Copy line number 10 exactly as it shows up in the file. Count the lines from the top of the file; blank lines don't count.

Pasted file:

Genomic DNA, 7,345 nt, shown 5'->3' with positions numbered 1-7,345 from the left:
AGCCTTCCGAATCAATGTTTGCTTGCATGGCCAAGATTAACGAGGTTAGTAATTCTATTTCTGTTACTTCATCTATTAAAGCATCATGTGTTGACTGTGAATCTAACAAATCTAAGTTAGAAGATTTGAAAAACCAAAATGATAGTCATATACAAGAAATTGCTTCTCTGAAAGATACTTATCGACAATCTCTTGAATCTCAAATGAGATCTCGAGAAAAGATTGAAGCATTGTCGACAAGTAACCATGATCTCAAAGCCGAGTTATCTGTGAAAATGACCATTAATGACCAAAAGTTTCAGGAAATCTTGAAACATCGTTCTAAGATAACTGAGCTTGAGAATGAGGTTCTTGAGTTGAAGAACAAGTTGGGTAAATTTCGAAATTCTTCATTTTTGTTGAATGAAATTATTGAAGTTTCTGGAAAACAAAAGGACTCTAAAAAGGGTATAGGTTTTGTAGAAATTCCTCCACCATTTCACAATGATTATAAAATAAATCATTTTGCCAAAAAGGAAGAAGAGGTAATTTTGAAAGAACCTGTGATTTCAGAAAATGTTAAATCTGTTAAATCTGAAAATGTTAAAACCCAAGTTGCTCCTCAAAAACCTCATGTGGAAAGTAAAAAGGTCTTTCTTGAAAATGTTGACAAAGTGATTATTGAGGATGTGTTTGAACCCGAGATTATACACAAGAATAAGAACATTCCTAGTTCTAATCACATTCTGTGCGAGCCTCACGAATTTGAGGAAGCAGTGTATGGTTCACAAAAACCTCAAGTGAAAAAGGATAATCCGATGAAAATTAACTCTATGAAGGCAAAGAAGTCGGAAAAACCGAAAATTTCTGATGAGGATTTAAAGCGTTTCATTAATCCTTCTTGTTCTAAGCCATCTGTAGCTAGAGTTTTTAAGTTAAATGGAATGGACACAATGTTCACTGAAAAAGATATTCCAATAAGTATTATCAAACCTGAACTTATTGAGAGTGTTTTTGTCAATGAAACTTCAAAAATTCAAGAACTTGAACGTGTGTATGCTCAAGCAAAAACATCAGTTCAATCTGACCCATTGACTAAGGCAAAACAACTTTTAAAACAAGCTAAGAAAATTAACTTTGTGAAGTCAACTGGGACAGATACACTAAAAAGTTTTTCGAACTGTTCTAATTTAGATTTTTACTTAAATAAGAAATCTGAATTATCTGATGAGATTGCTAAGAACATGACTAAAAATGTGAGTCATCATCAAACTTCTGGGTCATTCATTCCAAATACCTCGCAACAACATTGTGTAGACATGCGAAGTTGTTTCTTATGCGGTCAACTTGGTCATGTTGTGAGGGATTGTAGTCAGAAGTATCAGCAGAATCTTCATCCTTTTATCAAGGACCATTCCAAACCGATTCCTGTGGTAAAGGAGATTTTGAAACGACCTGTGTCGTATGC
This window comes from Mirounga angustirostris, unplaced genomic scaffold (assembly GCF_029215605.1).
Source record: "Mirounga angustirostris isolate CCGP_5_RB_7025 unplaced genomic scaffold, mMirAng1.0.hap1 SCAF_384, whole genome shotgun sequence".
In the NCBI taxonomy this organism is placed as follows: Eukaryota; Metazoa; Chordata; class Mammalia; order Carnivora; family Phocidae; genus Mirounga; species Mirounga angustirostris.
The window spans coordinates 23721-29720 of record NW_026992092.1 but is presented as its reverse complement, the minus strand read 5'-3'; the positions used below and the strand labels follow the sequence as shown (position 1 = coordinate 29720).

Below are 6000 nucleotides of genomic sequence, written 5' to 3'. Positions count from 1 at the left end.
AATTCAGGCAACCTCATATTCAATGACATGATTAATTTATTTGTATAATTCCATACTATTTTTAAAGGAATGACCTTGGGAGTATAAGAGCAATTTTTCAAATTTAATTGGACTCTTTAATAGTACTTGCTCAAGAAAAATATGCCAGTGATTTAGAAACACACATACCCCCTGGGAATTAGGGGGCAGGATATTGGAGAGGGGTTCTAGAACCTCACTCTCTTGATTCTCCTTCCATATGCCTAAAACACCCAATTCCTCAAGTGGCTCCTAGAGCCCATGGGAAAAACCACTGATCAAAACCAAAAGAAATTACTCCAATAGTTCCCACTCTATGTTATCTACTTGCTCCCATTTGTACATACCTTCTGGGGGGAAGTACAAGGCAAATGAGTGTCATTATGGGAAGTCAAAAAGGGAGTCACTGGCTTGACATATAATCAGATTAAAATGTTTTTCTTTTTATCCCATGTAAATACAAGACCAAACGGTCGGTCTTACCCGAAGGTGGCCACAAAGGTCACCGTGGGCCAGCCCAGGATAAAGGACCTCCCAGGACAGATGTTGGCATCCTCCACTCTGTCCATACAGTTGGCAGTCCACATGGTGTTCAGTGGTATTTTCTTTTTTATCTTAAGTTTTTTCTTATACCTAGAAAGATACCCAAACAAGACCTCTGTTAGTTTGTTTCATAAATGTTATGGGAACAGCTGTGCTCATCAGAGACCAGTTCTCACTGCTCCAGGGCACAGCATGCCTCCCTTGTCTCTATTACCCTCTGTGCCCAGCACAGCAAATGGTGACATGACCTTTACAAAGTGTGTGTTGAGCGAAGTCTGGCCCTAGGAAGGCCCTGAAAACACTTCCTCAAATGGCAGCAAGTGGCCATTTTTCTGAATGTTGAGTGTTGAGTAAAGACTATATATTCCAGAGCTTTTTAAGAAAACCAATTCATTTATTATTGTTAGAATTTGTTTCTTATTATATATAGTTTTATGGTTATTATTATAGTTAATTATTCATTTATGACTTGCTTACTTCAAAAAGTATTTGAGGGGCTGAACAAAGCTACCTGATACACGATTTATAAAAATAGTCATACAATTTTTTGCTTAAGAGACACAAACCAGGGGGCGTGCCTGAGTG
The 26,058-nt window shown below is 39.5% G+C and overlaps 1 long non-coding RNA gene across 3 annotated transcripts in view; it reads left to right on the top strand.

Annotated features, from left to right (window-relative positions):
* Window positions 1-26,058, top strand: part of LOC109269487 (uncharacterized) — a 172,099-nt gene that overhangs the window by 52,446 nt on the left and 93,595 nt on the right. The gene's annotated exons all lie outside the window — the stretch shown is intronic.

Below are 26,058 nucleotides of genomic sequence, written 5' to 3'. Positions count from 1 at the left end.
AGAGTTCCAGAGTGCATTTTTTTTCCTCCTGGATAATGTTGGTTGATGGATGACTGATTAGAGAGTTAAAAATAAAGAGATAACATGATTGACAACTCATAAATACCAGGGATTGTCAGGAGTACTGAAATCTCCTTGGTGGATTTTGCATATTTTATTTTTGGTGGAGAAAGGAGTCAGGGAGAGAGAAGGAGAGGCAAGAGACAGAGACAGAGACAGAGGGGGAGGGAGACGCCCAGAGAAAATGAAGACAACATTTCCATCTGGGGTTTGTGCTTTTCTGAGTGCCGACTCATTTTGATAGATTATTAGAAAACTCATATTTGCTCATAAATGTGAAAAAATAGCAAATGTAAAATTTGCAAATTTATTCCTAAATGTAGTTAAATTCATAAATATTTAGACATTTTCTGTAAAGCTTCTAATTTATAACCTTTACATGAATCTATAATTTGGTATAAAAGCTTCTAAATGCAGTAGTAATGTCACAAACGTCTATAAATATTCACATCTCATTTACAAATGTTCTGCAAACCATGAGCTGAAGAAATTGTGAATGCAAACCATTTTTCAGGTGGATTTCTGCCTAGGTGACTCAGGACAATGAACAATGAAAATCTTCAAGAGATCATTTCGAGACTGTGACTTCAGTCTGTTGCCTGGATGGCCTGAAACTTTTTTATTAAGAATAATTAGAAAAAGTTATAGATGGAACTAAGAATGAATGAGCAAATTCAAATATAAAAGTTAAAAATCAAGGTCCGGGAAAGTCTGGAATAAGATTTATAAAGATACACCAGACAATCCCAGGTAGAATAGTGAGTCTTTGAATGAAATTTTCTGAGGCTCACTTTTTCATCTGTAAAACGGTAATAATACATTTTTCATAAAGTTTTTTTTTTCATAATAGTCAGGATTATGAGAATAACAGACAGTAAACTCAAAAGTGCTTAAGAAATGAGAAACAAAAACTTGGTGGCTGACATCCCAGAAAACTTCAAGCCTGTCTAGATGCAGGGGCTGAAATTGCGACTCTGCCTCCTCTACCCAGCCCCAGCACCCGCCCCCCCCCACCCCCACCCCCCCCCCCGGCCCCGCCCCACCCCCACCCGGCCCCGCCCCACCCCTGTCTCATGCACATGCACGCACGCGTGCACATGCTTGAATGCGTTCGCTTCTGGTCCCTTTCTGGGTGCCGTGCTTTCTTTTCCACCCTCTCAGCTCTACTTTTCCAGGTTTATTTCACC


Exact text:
Annotated features, from left to right (window-relative positions):